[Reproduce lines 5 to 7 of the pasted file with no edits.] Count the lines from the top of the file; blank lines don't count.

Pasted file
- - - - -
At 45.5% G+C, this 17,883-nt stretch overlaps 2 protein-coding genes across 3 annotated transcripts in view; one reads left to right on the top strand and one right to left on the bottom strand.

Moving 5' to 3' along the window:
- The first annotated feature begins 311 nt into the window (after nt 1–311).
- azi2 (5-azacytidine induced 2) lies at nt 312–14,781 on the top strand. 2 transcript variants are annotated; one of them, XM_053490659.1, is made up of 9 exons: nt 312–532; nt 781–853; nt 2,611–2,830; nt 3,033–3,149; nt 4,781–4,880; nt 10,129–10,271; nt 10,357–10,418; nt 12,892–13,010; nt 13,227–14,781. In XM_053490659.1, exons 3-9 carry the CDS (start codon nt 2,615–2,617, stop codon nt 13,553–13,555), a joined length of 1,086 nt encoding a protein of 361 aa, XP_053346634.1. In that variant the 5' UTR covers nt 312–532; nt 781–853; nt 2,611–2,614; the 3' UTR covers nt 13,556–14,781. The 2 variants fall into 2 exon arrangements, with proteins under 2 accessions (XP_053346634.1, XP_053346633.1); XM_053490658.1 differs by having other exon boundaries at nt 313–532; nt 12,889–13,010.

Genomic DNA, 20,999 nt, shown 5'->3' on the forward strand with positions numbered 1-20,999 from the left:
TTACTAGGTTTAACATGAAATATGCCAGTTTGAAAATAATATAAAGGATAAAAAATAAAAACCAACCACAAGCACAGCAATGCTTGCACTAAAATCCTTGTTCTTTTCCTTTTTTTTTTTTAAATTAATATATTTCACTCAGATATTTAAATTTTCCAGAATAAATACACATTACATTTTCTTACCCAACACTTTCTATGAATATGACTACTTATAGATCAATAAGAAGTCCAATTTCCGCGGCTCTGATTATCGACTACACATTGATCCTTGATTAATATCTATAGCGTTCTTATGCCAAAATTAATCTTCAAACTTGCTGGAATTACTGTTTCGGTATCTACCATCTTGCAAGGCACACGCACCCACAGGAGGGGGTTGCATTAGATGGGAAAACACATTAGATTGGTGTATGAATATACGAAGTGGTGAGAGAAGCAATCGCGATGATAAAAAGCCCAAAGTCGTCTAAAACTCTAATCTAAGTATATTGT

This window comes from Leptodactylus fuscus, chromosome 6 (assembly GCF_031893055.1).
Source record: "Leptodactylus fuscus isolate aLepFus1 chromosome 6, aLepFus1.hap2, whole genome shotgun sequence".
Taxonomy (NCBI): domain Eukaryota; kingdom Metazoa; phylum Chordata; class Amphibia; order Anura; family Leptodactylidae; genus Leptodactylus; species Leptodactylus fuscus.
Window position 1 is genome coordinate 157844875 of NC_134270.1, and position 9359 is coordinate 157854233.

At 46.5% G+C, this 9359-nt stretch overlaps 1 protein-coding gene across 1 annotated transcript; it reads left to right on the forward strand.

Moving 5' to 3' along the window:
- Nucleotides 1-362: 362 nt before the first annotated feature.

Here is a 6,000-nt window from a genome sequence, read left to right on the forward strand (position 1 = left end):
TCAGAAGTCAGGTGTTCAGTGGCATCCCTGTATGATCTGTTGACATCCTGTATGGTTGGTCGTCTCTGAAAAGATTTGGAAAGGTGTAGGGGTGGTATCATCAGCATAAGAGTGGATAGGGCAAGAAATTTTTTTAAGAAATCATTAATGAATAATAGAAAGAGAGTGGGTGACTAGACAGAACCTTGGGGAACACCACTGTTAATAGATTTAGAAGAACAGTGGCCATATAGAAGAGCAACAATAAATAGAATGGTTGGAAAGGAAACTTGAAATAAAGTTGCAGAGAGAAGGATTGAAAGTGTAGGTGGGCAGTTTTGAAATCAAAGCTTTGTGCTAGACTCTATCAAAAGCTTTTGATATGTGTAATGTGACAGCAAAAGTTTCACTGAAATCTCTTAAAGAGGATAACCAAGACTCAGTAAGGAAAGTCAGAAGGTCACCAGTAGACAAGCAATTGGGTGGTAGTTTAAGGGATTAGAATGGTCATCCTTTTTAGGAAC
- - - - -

Genomic DNA, 20,999 nt, shown 5'->3' on the forward strand with positions numbered 1-20,999 from the left:
TTACTAGGTTTAACATGAAATATGCCAGTTTGAAAATAATATAAAGGATAAAAAATAAAAACCAACCACAAGCACAGCAATGCTTGCACTAAAATCCTTGTTCTTTTCCTTTTTTTTTTTTAAATTAATATATTTCACTCAGATATTTAAATTTTCCAGAATAAATACACATTACATTTTCTTACCCAACACTTTCTATGAATATGACTACTTATAGATCAATAAGAAGTCCAATTTCCGCGGCTCTGATTATCGACTACACATTGATCCTTGATTAATATCTATAGCGTTCTTATGCCAAAATTAATCTTCAAACTTGCTGGAATTACTGTTTCGGTATCTACCATCTTGCAAGGCACACGCACCCACAGGAGGGGGTTGCATTAGATGGGAAAACACATTAGATTGGTGTATGAATATACGAAGTGGTGAGAGAAGCAATCGCGATGATAAAAAGCCCAAAGTCGTCTAAAACTCTAATCTAAGTATATTGT

This window comes from Leptodactylus fuscus, chromosome 6 (assembly GCF_031893055.1).